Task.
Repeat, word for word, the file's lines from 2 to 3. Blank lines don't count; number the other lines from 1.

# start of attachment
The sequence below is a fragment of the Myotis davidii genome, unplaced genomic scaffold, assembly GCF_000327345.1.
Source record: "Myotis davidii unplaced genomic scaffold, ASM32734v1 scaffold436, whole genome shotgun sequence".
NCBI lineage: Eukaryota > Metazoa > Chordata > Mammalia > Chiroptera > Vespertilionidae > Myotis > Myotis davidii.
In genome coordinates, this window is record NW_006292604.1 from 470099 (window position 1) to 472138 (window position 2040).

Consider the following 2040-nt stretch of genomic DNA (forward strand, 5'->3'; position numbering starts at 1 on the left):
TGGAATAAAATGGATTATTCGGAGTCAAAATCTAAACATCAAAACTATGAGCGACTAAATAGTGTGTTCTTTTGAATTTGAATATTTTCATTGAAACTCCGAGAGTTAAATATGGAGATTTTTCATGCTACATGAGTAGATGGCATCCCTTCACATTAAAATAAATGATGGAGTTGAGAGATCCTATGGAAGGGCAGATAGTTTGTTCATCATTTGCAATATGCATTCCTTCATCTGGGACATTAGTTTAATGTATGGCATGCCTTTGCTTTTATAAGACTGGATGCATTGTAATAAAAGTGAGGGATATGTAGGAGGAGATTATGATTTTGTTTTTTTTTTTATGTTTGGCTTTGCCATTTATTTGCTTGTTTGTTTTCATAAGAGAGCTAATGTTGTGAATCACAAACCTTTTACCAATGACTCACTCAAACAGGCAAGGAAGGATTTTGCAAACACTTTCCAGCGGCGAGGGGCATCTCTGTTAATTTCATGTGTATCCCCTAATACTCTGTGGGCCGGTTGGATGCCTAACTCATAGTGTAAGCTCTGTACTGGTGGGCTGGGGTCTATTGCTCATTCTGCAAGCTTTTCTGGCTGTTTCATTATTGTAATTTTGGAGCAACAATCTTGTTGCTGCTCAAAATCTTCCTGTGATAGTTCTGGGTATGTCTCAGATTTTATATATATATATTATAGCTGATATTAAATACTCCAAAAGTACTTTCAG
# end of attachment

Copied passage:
Source record: "Myotis davidii unplaced genomic scaffold, ASM32734v1 scaffold436, whole genome shotgun sequence".
NCBI lineage: Eukaryota > Metazoa > Chordata > Mammalia > Chiroptera > Vespertilionidae > Myotis > Myotis davidii.